This project involves the design, manufacturing, integration, and testing of ORYX 2.0, a modular mobility platform for the 2012 RASC-AL Exploration Robo-Ops Competition. ORYX 2.0 is a rover designed for operation on rough terrain to facilitate space related technology research and Earth exploration missions. Currently, there are no low-cost rovers available to academia or industry, making it difficult to conduct research related to surface exploration. ORYX 2.0 fills this gap by serving as a ruggedized highly mobile platform with many features aimed at simplifying payload integration. This design creates mission adaptability so that ORYX 2.0 can easily be reconfigured with the addition of mission specific payloads. For the Robo-Ops competition sample acquisition, pinpointing, and storage payloads were developed and integrated, making ORYX 2.0 an effective sample return rover and ideal for the competition.
This project leverages the strengths of academia and industry through close collaboration under a grant by Massachusetts’ Economic Seaport Council. The aim of the project is to develop and demonstrate new technology, inspire future students, and engage academic and industry-focused communities in marine technology and robotics. Current areas of research include flexible body vehicle dynamics and low cost vision-based navigation for underwater systems.
Our overarching goal in this research and development effort is to advance the capabilities of Toyota Human Support Robot’s (HSR) for a successful team performance and technology demonstration at the 2018 RoboCup@Home DSPL. We will achieve this goal by (1) leveraging our team’s robotics competition experience from the DARPA Robotics Challenge (DRC), NASA Sample Return Robot (SRR) Centennial Challenge, NASA Exploration Robo-Ops Challenge, and Intelligent Ground Vehicle Competition (IGVC), (2) developing a systematic model-based task validation methodology, (3) implementing novel perception based navigation, manipulation and human-robot interaction techniques, (4) developing novel autonomy techniques for mobile robot manipulation, (5) making the developed software available to the robotics community post competition to broaden the impact of our participation. Successful completion of this project will not only progress the technological readiness of autonomous personal service robots for practical applications but also contribute new knowledge and methods to the RoboCup@Home DSPL community.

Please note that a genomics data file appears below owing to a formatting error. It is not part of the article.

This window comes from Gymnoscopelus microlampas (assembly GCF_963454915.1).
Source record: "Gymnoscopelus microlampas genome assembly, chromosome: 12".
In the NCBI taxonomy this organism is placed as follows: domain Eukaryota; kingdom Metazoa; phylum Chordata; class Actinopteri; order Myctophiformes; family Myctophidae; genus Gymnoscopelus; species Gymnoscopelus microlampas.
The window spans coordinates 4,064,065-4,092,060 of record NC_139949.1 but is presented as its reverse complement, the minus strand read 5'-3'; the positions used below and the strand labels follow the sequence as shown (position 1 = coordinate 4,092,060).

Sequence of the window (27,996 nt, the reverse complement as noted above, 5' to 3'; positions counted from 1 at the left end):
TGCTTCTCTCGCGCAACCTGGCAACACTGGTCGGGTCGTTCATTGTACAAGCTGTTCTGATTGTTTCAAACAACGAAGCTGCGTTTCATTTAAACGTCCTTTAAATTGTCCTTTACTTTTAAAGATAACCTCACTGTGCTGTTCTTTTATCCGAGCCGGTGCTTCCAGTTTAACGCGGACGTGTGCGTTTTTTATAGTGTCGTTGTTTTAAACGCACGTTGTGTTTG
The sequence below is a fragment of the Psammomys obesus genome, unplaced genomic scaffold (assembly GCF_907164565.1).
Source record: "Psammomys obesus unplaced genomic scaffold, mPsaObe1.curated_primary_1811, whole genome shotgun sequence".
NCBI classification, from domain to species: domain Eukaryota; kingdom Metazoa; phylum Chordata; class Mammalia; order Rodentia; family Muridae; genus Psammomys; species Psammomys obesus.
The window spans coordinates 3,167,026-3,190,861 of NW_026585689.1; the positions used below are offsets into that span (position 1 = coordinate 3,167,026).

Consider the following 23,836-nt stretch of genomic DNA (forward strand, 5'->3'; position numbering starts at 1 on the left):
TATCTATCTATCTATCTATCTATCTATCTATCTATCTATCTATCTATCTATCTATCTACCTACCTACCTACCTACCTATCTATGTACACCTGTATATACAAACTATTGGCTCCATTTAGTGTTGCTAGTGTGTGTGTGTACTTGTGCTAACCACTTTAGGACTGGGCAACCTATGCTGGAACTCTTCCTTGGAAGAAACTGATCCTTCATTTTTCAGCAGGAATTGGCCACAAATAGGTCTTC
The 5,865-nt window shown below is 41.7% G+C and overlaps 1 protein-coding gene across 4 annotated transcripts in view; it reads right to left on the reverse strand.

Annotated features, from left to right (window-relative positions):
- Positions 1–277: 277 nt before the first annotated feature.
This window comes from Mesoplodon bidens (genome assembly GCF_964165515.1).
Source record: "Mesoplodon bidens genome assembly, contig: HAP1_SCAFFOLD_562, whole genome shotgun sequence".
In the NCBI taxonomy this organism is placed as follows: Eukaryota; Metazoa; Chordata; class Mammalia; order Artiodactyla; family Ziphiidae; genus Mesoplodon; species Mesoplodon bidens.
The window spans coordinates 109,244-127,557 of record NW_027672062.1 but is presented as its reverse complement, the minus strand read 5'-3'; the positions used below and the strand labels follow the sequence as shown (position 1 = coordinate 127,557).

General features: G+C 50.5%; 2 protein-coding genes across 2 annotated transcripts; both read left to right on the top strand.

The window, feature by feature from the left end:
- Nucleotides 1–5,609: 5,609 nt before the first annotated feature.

Team WPI-CMU is competing in the DARPA Robotics Challenge with WARNER, an ATLAS robot from Boston Dynamics. The team strives to foster a dedicated and well-managed team, composed of students, professors, and professional engineers, collaborating to discover and lead the state-of-the-art research enabling advanced human-level performance for the Atlas humanoid. We aim to publicly demonstrate the successful completion of tasks related to major disaster response with the intent of leading to relevant peer-reviewed publications, credibility for future DARPA solicitations, and the ultimate goal of winning the DARPA Robotics Challenge. The robot needs to complete tasks that would be expected in a disaster relief scenario. For example, WARNER needs to be able to open doors, turn valves, remove debris, cut holes in wall, enter and drive a vehicle, connect fire hoses, and walk over very rough terrain.